What human food can cats eat safely? Are there any risks involved with giving cats food made for humans? We take a look in this guide.
My roommate taught my cat to drink beer. This could be very dangerous!
More accurately, my cat taught her to share her beer. She’d take a sip and put the bottle down. He’d lick around the rim and then tap the bottle with his paw. You could practically see the speech bubble above his head demanding more.
Cats are so cute when we share our food with them, it’s no wonder we enjoy seeing what they’ll like. But it’s not always the best thing for them.
What Do Cats Eat in the Wild?
No matter how much they like it, the fact remains that cats didn’t evolve to eat cereal milk. Or marinara sauce or broccoli or whatever else your cat has developed a taste for.
Granted, if left to their own devices to scavenge, domestic cats will consume a diet that contains up to 80 percent human food. However, the further removed a cat is from human life, the less of that he or she will eat. In fact, true feral cats only tend to choose human food 50 percent of the time. Wild cats don’t eat human cuisine at all.
By observing their hunting behavior, humans have learned that cats in the wild tend to gravitate toward small mammals as food. There’s a good reason for that.
What Nutrients Do Cats Need?
Wondering what human food can cats eat will boil down largely to the nutrients they need. Cats are obligate carnivores. Their natural diet is high in protein, moderate in fat, and low in carbohydrates. They are so accustomed to using protein and fat to generate energy that even when meat is difficult to find, they can’t properly maintain healthy blood glucose levels with other kinds of food.
Cats actually need more dietary protein than other omnivore species, including dogs. They also have a greater need for certain amino acids and vitamins that they can only get from meat. Vitamin A, for example, naturally occurs in animal tissue and is a necessary component of life-sustaining processes.
What Do Domestic Cats Eat?
Most domestic cats eat commercially prepared dry and/or wet cat food. Chicken is the most popular protein base in the United States where natural foods are becoming particularly popular, having reached 38 percent of dry and 33 percent of wet cat food sales by 2015.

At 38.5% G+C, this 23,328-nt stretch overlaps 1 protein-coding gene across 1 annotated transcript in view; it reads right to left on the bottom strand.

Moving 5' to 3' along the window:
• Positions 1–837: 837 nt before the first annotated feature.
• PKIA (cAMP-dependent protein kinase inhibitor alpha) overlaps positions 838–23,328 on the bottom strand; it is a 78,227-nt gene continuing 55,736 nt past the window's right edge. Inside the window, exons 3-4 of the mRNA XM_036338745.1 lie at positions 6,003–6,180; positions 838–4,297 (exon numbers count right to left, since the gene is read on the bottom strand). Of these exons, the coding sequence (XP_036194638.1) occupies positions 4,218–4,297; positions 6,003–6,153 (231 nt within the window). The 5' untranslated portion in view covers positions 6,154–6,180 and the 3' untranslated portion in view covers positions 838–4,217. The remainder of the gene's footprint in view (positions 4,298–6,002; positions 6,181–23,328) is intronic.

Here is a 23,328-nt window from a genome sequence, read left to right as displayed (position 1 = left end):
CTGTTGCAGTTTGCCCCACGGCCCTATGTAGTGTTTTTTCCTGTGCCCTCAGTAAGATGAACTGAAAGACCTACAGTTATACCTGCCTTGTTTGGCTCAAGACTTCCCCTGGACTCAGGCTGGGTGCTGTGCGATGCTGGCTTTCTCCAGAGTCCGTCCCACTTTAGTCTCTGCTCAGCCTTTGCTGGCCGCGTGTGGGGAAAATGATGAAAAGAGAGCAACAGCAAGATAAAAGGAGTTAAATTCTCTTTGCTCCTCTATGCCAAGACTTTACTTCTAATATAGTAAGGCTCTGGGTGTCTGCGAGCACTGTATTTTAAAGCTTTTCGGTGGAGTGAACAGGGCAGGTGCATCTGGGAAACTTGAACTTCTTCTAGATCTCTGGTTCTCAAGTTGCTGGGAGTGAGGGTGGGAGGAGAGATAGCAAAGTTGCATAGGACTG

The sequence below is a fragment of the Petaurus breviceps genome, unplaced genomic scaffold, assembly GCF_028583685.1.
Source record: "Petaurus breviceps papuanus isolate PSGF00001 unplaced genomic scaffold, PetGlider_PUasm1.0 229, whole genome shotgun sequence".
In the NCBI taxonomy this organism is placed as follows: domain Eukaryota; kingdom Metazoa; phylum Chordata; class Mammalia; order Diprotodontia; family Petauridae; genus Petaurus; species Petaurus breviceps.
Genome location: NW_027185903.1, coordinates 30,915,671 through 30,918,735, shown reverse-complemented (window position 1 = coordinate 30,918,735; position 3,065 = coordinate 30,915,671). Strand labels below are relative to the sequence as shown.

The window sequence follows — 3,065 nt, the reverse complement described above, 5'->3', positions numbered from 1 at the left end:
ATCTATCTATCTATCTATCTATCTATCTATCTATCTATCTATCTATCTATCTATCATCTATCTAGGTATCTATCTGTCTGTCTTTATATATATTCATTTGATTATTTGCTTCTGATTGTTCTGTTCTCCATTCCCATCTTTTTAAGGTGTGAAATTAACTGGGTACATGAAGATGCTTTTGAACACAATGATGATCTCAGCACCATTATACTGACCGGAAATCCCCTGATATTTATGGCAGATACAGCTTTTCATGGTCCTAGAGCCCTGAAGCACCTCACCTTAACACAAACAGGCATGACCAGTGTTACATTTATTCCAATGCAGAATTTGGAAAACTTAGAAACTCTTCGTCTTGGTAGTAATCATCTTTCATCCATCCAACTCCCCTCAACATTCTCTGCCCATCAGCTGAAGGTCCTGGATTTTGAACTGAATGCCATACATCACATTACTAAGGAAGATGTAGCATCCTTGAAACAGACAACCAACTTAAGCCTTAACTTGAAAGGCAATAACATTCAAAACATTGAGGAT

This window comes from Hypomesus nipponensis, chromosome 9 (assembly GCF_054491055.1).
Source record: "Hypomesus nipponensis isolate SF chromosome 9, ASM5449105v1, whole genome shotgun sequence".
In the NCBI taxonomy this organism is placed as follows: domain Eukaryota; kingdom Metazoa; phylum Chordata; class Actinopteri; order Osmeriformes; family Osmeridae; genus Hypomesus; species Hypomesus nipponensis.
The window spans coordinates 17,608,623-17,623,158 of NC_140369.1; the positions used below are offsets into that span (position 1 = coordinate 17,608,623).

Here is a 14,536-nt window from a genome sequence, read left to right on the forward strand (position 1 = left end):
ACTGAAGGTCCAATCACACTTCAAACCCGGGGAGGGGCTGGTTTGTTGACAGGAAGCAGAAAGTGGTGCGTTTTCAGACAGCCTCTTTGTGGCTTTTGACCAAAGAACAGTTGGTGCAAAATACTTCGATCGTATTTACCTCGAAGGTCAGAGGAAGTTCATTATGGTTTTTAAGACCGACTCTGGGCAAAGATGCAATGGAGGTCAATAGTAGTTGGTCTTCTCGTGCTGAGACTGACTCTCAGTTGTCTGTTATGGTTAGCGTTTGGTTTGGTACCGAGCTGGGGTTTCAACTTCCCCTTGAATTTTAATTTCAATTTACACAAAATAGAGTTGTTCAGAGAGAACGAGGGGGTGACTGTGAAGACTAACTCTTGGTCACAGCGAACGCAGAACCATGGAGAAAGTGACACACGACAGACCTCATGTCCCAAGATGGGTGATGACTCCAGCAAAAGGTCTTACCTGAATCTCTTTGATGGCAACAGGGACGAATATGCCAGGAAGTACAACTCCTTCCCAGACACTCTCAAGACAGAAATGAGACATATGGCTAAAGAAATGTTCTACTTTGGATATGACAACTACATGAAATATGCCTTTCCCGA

These foods usually contain a combination of:
- By-products of meat, poultry, and/or grain
- fish meal
- added vitamins and minerals
- dietary fiber sources
- dairy products.
Semi-moist foods and canned foods feature meats or meat by-products, but the nutritional value can vary significantly between brands.
Nutritional guidelines for cat foods come from the Feline Nutrition Expert Subcommittee of the Association of American Feed Control Officials (AAFCO), which also publishes nutritional guidelines to help pet owners understand what their fur babies’ food contains.
AAFCO also collaborates with the US Food and Drug Administration (FDA) to develop labeling regulations. If a type of food carries an AAFCO-approved guarantee, experts consider it to be a balanced meal. For cats, these foods tend to have meat, meat by-products, or seafood among the first several ingredients.
Can Cats Eat Human Food?
Domestic cats can eat some of the same foods that humans eat. Human foods for cats are unlikely to be damaging as table scraps, provided that they are not provided in excess or prepared alongside indigestible or harmful foods.
That said, experts recommend against feeding your cat a homemade human-food diet without doing significant homework.
Searching for a published recipe may not be sufficient. A computer analysis of published recipes for pet foods showed that:
- 86 percent had an inadequate mineral balance
- 62 percent had a deficiency of at least one vitamin
- 55 percent did not include enough protein.